The twenty paintings selected for this book are rich in details that could easily be missed by the casual observer. Each piece of art, beautifully reproduced in full color, is accompanied by a side panel with suggestions for discovery of items within the picture. Most of the suggested objects are not immediately obvious. In "Krishna and Balarama Fight the Enemy," an Indian battle scene, the list of items includes two drums, two elephants, seventeen horses, two golden crowns, nine shields, three men with bows, one green boot, and four spears. Finding all of these details demands deep concentration, and a magnifying glass would help too. The paintings, selected from museums in the United States and Europe, include such artists as Jan van Kessel, L. S. Lowry, Antoine Caron, and Charles Le Brun. The "answers" are provided with colored dots on small black and white copies of the paintings in the back of the book. Brief information is also provided about the artist or the circumstances of the creation of the piece if the artist is unknown. Readers of all ages will be intrigued with the scenes presented and with the challenge of finding aspects of the paintings that could easily be missed. 2004, The Metropolitan Museum of Art/Harry N Abrams, Ages 8 up.
Phyllis Kennemer, Ph.D.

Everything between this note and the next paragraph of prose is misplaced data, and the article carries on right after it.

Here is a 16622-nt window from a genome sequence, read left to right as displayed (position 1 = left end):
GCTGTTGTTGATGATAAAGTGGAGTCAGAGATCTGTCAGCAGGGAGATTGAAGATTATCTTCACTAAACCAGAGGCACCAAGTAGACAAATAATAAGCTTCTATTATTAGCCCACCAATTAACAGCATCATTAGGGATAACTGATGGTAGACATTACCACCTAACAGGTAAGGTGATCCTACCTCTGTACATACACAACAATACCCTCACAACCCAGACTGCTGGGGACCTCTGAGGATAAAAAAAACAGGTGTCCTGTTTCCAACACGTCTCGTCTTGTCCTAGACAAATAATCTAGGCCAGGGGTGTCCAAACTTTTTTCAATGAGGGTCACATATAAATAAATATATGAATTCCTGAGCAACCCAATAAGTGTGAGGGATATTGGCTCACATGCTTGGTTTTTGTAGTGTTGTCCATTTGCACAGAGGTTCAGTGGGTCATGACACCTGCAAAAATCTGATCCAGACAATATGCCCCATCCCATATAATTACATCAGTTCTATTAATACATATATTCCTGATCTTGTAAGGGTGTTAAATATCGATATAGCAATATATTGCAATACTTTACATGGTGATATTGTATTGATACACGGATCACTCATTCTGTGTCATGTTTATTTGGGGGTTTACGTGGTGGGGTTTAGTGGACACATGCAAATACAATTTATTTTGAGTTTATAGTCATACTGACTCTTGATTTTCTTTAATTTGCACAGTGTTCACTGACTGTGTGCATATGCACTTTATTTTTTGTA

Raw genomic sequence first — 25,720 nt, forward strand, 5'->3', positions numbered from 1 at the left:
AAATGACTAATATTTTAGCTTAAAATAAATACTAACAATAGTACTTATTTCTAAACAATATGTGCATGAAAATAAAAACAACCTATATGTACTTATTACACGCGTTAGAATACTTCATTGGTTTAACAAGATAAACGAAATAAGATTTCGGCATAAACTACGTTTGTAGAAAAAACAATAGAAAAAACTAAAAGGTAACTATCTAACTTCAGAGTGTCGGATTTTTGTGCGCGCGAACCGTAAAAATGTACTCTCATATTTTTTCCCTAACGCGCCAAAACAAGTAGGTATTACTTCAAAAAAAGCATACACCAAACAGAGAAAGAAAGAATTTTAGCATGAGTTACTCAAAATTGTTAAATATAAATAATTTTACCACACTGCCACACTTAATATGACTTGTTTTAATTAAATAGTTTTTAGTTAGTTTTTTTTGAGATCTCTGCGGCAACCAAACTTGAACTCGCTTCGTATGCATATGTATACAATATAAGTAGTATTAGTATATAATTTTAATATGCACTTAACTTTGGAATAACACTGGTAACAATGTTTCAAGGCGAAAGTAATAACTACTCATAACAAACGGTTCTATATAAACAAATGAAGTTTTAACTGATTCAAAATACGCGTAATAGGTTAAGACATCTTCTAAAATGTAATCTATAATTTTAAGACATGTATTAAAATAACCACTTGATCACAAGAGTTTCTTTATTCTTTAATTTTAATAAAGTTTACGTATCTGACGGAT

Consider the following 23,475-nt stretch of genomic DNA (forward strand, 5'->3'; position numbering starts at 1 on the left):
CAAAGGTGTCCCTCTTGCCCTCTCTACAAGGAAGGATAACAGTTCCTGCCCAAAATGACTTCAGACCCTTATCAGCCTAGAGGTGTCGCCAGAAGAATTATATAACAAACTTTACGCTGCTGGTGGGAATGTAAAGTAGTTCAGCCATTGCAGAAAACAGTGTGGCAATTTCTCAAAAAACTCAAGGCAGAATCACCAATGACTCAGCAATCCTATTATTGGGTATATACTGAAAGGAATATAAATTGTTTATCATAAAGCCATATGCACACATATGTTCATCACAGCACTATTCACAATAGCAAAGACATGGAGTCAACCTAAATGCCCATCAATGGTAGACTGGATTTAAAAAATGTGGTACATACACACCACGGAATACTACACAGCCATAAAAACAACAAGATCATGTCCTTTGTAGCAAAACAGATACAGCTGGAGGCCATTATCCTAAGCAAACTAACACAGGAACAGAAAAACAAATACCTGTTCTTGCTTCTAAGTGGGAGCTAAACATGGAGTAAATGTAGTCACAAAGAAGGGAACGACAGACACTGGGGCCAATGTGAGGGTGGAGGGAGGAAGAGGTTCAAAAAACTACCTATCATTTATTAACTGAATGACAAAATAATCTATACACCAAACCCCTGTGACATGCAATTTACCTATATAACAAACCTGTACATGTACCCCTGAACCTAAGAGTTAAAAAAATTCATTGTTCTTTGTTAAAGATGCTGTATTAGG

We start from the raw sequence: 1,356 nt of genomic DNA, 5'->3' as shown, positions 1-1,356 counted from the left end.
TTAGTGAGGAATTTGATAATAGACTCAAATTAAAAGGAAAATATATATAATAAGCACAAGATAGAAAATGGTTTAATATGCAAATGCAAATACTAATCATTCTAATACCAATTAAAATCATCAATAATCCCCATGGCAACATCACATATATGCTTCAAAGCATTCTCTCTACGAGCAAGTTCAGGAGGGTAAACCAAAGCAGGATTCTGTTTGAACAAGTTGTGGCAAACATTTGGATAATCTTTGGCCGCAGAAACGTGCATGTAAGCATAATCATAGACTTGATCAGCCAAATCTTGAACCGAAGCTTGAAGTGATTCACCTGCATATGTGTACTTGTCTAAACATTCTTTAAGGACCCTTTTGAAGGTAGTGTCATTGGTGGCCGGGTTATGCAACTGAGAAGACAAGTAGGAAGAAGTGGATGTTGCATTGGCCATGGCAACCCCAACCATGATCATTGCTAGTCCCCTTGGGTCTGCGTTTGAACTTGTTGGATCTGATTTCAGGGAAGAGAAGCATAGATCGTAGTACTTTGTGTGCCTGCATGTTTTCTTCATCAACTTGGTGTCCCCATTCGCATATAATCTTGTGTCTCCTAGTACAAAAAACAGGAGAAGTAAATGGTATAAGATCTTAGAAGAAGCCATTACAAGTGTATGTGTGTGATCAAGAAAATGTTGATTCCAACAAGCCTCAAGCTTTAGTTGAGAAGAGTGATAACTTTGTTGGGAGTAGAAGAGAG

In a follow-up to Can You Find It? (2002), which featured paintings from the Metropolitan Museum of Art in New York City, Cressy assembles a group of complex and richly detailed works of art for this up-scale Where's Waldo? This time, she goes to three other American museums as well as seven European collections. For Dionysius the Areopagite Converting the Pagan Philosophers, she asks, "In this painting of astronomers can you find 1 bull's head, 2 people writing, 2 yellow feet, 2 winged women, 4 people pointing to the sky, 1 bridge, 2 flaming hats, 3 obelisks?" Some of the challenging tasks set forth here may stump even the most detail-oriented six-year-old; luckily, there's an answer key in the back that includes a bit more about the picture and artist. The pictures themselves do not lack interest: there are battle scenes, castles, horses, coronations and tall ships. Some scenes, such as one from Hieronymus Bosch and others of that ilk, are not for the faint of heart. Still, this is an arresting collection of artwork for parent and child to pore over and explore. (Picture book/nonfiction. 6-10)